Improved Fish Passage at Little Goose Dam
BPA Journal, March 2009
The U.S. Army Corps of Engineers installed a fish- friendly spillway weir at Little Goose Dam on the Snake River in Washington last month. With this new structure in place, all eight federal dams on the lower Snake and Columbia rivers have "fish slides" or other devices to get juvenile fish safely past the dam as they migrate to the ocean.
Northwest contractor Advanced American Construction built the nearly 150-ton structure under a $2 million contract with the Corps. The Corps funds these improvements to the federal dams through the Columbia River Fish Mitigation Fund, which is appropriated by Congress. BPA reimburses the U.S. Treasury for these appropriations and helps the Corps and regional stakeholders identify annual funding priorities for the proposed improvements.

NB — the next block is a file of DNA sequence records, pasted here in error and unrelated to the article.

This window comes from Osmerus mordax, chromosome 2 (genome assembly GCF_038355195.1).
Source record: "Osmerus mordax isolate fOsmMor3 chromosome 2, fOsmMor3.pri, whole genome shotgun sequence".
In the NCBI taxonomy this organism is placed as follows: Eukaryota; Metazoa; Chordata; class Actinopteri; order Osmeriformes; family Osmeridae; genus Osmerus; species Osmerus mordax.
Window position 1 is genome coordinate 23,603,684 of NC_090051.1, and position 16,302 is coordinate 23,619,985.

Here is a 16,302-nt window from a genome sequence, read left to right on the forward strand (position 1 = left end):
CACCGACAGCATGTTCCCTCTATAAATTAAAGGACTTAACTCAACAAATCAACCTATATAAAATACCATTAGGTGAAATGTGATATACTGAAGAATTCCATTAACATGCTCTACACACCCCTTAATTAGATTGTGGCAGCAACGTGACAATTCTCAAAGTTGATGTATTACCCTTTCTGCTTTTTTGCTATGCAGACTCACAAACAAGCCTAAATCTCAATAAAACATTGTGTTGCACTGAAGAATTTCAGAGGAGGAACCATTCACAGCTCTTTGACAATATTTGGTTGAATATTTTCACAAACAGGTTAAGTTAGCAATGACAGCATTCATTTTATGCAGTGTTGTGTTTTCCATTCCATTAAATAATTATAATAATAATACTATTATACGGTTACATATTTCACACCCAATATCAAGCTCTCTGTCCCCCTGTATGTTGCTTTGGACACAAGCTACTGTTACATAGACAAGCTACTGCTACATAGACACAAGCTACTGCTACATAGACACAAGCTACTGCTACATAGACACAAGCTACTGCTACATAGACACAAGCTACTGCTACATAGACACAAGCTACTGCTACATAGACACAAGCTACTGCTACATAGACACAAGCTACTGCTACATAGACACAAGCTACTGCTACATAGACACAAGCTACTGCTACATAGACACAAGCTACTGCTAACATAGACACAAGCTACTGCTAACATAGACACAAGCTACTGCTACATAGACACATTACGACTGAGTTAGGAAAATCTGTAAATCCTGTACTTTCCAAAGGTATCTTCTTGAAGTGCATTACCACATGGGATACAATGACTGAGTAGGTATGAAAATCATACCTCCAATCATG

The weir fits inside a dam's spillway, allowing juvenile fish to pass near the surface of the water rather than diving some 50 to 60 feet to pass through the traditional spillway opening in a typical dam. This is a more efficient and less stressful passage route for the fish and it reduces delays in the forebay of the dam. Under a separate $3.2 million contract, AAC also installed spillway deflectors in two bays at Little Goose Dam. The deflectors help direct fish departing the spillway to move more quickly toward the river and help reduce the dissolved gasses that are created by spilling water.
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